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About The courier. (Lincoln, Neb.) 1894-1903 | View Entire Issue (Sept. 7, 1901)
The S Ranch, Wyoming,
August 31, 1001.
If any one ever again lures me into
the solitudes of earth, it will be because
I have lost my mind.
This experience has discovered me to
ni) self, in several ways.
I had an idea that I longed to tlee
from the ''maddening crowd's ignoble
strife;'' that I fane would commune
with Mature in her far-oil sanctuaries
of worship. I full oft said to myself
that the pagan soul within me sickened
under the bands and bonds of conven
tionality. In short, I had a number of theories,
tended to demonstrate my superiority
over the average human being, but they
are gone, evaporated like mist before
the swinging cenBor of the soul.
I thought my life at home wps mo
notonous. I believe I have wailed to
you of the deadly dullness of the ordi
nary rounds of existence, as I found it
in Omaha. Now, if I could but fob an
express wagon from there it would pos
sess all the glory of a coach and four.
I am a bit ashamed and would not
have the family know for the world
what durance vile I find it.
I suppose the fact that I rode down
horseback to the little town and back
jesterday, a distance of ten miles, all
told, accounts for some part of the indi
go hue of my spirits today, if the general
truism that mind has a great effect over
matter, is reversible.
I have taken my paper and pencil far
up the trail, back of the house, and
have found a nice mossy place to sit,
and far euough away so Mother can not
hear my bones creak as I shift, for she
did not wish me to take the ride, assert
ing as positively as I denied it that the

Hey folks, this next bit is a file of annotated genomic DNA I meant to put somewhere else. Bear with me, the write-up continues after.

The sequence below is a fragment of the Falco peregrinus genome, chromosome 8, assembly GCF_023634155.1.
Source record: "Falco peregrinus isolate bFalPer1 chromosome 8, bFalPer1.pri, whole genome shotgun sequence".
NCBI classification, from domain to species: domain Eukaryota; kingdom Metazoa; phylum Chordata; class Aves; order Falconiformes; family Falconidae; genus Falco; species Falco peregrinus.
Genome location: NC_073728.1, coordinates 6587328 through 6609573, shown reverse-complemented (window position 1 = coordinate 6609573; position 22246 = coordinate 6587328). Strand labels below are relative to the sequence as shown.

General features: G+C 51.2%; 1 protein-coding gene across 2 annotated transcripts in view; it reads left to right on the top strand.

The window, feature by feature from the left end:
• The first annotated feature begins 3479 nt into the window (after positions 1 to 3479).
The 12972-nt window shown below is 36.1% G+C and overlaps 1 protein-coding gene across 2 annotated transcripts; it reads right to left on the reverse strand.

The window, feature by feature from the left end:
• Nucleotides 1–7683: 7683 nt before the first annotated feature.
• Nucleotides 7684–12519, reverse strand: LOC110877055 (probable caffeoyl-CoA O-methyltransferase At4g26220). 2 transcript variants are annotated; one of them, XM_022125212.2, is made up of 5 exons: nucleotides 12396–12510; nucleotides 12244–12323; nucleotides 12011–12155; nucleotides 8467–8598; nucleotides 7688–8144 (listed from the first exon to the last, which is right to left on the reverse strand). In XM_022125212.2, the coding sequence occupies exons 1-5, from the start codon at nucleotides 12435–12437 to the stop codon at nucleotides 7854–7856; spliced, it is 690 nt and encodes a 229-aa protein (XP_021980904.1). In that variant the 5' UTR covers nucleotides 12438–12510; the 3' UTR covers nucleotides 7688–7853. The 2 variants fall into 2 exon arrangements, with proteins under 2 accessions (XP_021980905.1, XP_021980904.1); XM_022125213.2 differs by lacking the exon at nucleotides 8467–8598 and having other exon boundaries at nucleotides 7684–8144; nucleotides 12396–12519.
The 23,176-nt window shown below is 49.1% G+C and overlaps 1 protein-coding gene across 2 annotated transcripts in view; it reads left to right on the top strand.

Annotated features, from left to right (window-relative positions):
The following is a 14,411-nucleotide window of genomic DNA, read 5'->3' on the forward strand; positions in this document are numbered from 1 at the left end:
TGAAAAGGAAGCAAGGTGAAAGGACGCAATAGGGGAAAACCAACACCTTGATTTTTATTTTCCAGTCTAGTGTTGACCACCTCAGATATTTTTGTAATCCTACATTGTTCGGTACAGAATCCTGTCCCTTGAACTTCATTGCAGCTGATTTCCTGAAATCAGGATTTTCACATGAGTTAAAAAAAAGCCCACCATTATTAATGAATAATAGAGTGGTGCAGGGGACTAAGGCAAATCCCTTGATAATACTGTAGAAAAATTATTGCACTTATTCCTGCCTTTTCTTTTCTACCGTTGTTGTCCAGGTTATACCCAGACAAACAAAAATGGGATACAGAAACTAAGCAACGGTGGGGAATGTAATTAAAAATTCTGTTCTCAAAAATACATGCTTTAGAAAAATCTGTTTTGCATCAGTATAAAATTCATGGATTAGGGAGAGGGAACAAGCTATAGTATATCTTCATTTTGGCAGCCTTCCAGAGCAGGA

distance was much too great for one
unaccustomed to riding. I would go,
and today I feel that I appreciate the
Spartan style of endurance in a way 1
was never capable of before.
Summer seems to hold her own here,
with a gloomy grandeur. I think the
year ie never young here everything is
big and strong and sad, and has no
Summer eita in uncrowned state upon
a rocky throne and broods by day and
by night, and seems to lock within her
soul Borne secret sorrow, of which she
She is very different from the flower
wreathed, golden-clad, lightsome thing
I have called eummer in other days.
There seems to be nothing wee and
tender here. One day I happened to
spy under the shelter of a huge grey
rock some tiny nestling flowers, swung
on tender, green stems, like drops of
heart's blood. They looked so out of
place, like little laughing children about
the feet of old age.
We expect to go home poon, almost
any day, in fact, as Papa may at any
time receive a telegram whfch will ne
cessitate an immediate move. Gertrude
and her friend are trying to polish them
selves up or down, as the case may be,
for a return to the vanities of this world.
They have not apparently the least db
ei re to take home a coat of tan or collect
ion of freckles. They rub down at
night with lemon juice and wash it off
with buttermilk in the morning. Moth
er says she thinks they will pickle their
beauty rather than preserve it. Not
bad for Mother, is it, considering hnw
literal she is as a rule?
Mother remonstrates with me once in
a while about my dissatisfaction here,
and she said a day or two since: ''I
should think, Peuelope, the beautiful
view would be enough."
This was adding insult to injury, and
I said: "Mother, how can you imagine
'view' would satisfy one was brought up
on it?" You know we lived in the
country until two or threo years ago.